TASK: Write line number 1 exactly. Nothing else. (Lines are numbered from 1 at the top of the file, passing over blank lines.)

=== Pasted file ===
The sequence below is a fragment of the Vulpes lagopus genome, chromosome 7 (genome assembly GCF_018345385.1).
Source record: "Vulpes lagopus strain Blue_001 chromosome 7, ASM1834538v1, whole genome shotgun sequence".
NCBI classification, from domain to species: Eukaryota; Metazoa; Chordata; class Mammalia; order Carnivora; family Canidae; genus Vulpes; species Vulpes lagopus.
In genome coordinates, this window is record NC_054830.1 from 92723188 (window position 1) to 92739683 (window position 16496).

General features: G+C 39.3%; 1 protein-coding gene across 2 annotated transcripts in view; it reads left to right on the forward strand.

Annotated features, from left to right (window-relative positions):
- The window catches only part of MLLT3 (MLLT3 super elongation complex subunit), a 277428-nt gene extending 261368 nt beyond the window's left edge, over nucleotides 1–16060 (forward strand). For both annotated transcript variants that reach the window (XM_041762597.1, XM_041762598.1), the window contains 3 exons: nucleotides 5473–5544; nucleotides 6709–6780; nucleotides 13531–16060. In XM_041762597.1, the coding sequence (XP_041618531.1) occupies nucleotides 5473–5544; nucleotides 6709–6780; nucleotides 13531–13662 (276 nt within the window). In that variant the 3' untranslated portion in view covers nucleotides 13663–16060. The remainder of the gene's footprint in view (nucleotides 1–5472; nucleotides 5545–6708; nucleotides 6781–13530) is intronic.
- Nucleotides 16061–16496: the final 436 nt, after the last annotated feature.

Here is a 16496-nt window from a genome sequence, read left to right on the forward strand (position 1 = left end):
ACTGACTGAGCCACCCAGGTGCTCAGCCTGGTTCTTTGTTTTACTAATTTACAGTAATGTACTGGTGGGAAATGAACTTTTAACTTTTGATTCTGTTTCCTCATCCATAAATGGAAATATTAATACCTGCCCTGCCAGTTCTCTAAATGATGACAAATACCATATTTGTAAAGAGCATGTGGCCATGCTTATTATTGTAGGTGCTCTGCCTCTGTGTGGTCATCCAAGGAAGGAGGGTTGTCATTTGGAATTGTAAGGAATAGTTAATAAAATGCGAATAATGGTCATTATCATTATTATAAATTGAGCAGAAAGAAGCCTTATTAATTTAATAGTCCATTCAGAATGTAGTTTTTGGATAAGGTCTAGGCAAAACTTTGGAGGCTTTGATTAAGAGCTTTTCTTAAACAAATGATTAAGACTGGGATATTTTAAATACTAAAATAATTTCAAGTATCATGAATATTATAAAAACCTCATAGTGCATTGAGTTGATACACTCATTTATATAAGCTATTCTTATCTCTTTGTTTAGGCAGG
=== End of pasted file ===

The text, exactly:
The sequence below is a fragment of the Vulpes lagopus genome, chromosome 7 (genome assembly GCF_018345385.1).